Study Finds Forced Arbitration Unfair for Consumers
By Paul da Costa on March 19, 2015
Under federal law, the Consumer Financial Protection Bureau (CFPB) was required to investigate the controversial topic of forced arbitration. Arbitration is a method of resolving legal disputes that does not involve traditional courts. Rather, the parties bring their issues before a neutral third party arbitrator who makes a decision in the case. The parties are typically bound by that decision.
Forced arbitration is the process by which a consumer who has suffered harm caused by a company is required to address their grievances through arbitration, rather than having the constitutional right to a jury trial.
In its report, the CFPB found that many consumers who could traditionally have brought a lawsuit against a corporation failed to do so when they were required to attend binding arbitration. Other studies have also concluded that forced arbitration is unfair to consumers, as the company typically hires the arbitrator. One study concluded that the company wins in 94% of cases.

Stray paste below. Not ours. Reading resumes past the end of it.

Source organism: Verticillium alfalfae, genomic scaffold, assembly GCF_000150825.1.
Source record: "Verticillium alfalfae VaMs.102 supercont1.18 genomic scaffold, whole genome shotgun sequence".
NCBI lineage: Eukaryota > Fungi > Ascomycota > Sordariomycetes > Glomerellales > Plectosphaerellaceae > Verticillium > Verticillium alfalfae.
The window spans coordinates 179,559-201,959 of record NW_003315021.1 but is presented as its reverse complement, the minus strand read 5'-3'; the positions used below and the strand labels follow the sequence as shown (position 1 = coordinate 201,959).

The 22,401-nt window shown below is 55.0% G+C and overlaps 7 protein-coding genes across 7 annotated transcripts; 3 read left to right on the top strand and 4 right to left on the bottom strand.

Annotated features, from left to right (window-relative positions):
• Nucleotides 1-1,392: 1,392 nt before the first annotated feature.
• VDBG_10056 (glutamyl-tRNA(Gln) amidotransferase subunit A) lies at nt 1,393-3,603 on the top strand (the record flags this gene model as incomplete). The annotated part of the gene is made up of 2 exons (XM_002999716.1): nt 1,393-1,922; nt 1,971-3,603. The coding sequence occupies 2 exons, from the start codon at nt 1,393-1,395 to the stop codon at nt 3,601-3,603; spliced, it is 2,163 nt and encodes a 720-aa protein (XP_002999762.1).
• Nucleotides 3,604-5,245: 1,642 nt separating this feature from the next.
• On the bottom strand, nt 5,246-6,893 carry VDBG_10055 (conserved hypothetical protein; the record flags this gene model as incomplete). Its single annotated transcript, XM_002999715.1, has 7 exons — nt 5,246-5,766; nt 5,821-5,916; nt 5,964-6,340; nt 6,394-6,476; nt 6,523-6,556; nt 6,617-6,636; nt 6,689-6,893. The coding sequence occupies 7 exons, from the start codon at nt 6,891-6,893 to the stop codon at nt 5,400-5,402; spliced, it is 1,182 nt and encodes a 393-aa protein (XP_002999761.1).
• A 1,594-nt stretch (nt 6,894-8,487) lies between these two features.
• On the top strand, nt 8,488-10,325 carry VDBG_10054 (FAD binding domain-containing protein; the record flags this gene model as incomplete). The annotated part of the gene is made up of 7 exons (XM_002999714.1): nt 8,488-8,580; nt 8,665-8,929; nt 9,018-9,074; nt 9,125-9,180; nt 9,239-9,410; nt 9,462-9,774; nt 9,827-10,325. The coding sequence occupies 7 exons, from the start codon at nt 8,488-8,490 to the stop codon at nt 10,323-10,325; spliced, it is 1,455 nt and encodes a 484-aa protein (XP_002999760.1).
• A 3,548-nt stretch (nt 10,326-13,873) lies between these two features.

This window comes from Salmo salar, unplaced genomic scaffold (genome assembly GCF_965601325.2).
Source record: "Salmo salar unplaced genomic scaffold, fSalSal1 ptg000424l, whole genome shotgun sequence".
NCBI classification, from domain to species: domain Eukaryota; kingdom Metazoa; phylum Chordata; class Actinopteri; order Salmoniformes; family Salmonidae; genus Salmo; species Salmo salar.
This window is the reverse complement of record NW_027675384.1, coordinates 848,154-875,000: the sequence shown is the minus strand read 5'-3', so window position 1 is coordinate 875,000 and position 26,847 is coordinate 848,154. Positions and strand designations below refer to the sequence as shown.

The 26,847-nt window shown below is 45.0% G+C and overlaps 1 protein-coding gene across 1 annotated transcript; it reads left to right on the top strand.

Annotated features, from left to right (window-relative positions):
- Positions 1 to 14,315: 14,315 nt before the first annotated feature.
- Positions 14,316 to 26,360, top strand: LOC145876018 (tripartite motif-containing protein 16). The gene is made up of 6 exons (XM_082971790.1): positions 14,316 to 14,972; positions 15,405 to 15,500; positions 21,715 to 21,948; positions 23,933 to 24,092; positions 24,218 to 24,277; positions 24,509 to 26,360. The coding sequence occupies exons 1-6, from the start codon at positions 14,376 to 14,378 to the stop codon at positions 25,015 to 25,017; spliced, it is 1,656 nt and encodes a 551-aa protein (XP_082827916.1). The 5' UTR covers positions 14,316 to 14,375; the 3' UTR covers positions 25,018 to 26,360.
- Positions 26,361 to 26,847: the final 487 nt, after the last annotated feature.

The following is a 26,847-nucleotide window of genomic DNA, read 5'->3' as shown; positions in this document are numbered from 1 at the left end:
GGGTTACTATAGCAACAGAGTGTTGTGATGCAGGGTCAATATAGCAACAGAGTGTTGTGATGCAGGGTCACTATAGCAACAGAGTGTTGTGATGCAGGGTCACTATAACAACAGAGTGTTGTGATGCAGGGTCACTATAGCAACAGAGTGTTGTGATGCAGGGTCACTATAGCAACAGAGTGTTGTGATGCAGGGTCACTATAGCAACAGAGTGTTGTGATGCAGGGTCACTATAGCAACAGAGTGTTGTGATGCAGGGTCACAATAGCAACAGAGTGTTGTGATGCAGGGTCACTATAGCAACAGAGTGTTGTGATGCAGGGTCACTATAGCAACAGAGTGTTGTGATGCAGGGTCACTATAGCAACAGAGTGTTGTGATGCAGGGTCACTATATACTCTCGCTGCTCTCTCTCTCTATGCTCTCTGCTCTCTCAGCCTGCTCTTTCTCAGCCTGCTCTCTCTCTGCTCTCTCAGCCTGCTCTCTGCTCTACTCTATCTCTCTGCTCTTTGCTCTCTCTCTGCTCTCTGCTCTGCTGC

The Alliance for Justice now advocates for the CFPB to take their investigation a step further and ban forced arbitration clauses when it comes to consumer financial products. According to federal law, this is within the power of the CFPB if the bureau finds it would be in the public interest to take such an action. This step would hopefully help consumers to address harm they suffer through the traditional legal process.
If you have been injured by a consumer product, you may have a legal claim against the company that manufacturers the product. Call Paul M. da Costa, Esq. at Snyder & Sarno, LLC today at (973) 274-5200 for help with your case.
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